The next game on the 2018 Notre Dame football schedule serves as the toughest challenge yet for the Fighting Irish this season. That’s because this 12-0 squad is facing the 13-0 Clemson Tigers in the Cotton Bowl on December 29, with the winner of that contest heading on to the national title game on January 7 in Santa Clara.
Notre Dame and Clemson last faced each other during the 2015 season, a year in which the Irish ultimately finished 10-3 on the year, dropping their final two games. Their first loss that season came against the Tigers in an October contest in which the emotions of Irish fans swung violently from despair to excitement to ultimate heartbreak.
Changes in the Air
Since that contest, a number of changes have taken place at the same time that consistencies have taken hold. When it comes to those changes, Notre Dame’s fortunes have seen some drastic shifts along the way, while one consistency relates to Clemson having made a trip to the playoffs a regular occurrence.
The Irish closed out that 2015 campaign with two losses, with the first of those likely costing them a spot in that year’s playoff setup. That set the stage for the misery of a 4-8 season in 2016, followed by a comeback year that had some bumps against quality opponents. This year, those bumps have been avoided.
In the Tigers’ case, they’ve managed to compile a 49-4 record since that win over the Irish, with two of those losses coming in the playoffs. The Notre Dame victory was a turning point for Clemson, which moved into the Top 10 in the wake of the win and has remained in that realm ever since. The pinnacle of this run was the 2016 national title victory over Alabama.
A Different Look Behind Center
At the quarterback slot, each team currently has a different look than their 2015 setup. The Irish have Ian Book fully at the controls instead of trying to work two signal-callers into the mix. The Tigers from three years ago were the beneficiaries of the first of DeShaun Watson’s two monster seasons. This year, true freshman Trevor Lawrence has flourished, yet he doesn’t offer Clemson the dangerous running skills of Watson.
In the Trenches
Notre Dame’s success is also the byproduct of improved play on both sides of the line, with fewer sacks allowed and an uptick in getting to the quarterback. In addition, a decided jump in pass breakups this season have been seen compared to 2015. Meanwhile, the Tigers have seen more effective play with their offensive line, most notably in the 37 percent drop in tackles-for-loss allowed from three years ago.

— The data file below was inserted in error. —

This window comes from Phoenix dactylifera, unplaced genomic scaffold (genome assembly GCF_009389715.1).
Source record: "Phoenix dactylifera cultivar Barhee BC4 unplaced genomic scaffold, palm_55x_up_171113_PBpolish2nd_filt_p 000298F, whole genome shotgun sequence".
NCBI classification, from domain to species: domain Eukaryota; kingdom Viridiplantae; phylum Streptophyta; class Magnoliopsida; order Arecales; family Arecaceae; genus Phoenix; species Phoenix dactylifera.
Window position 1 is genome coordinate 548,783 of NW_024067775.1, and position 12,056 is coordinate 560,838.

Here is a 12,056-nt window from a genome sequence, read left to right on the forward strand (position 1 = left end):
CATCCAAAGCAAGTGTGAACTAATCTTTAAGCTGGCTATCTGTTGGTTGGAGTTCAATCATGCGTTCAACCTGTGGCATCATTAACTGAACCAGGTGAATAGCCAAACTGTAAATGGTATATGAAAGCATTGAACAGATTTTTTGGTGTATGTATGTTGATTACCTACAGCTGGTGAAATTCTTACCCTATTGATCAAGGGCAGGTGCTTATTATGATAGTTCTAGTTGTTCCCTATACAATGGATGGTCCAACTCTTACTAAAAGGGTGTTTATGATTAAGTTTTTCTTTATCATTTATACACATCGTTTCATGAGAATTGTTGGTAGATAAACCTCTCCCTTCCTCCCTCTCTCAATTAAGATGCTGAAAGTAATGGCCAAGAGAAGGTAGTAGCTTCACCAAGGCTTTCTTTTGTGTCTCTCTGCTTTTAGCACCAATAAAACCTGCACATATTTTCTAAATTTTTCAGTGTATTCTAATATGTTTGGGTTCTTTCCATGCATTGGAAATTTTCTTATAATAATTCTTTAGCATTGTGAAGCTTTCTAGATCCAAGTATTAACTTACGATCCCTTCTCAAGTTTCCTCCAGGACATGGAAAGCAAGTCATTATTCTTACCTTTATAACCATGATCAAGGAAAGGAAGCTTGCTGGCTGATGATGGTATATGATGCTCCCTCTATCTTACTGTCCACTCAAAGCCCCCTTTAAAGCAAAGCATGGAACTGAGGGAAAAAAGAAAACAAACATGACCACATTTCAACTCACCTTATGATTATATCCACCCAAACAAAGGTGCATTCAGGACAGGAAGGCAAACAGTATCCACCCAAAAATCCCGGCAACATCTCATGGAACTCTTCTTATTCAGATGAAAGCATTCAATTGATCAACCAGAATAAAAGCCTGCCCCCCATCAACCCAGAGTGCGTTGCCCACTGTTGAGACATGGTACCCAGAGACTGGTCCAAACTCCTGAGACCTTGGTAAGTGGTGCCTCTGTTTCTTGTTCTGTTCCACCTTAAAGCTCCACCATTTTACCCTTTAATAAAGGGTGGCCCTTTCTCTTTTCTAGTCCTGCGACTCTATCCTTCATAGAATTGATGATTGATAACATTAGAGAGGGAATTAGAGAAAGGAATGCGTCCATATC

The Comeback That Came Up Short
Clemson’s 24-22 win over Notre Dame in 2015 deserves a look back, given the instant classic status it attained at the time:
Like this year’s clash, both teams entered the October 3, 2015 meeting at Death Valley undefeated. The Irish were 4-0 and ranked sixth at the time, while the 3-0 Tigers were situated in the 12th spot, with the first three quarters being dominated by Clemson, which held a 21-3 lead.
Late in the third, the tide changed when Irish defensive back Cole Luke picked off Watson in the end zone. After three running plays picked up 24 yards, DeShone Kizer connected with C.J. Prosise on a 56-yards scoring pass and though the two-point conversion attempt failed, it was now a 21-9 game with 14:13 left.
The Tigers answered with a field goal, but Kizer needed just 1:53 on four plays to make it a 24-16 game with 9:03 left. Clemson then managed to gain just 12 yards over their next two series, but Notre Dame failed to capitalize in either case. That’s because of a Kizer interception with 6:36 left and an even more costly fumble by Chris Brown at the Tiger four with 2:09 to play.
The Irish defense stiffened, with Clemson’s short punt returned to their 32 with under a minute left. Facing third-and-16, Kizer connected with Amir Carlisle for 20 yards to reach the Tiger 18, with a subsequent spike stopping the clock with 25 seconds left. Hitting Prosise for 16 yards to the two was followed by a one-yard toss to Torii Hunter Jr. with just seven seconds remaining. However, Kizer was swallowed up by Clemson defenders in his ill-fated conversion attempt.
Even though this game takes place in neutral surroundings, the Irish are still a double-digit underdog against a playoff-seasoned opponent. Still, using their offensive weapons and forcing a postseason neophyte like Lawrence into mistakes could end up making a difference and put one more game on the Notre Dame football schedule.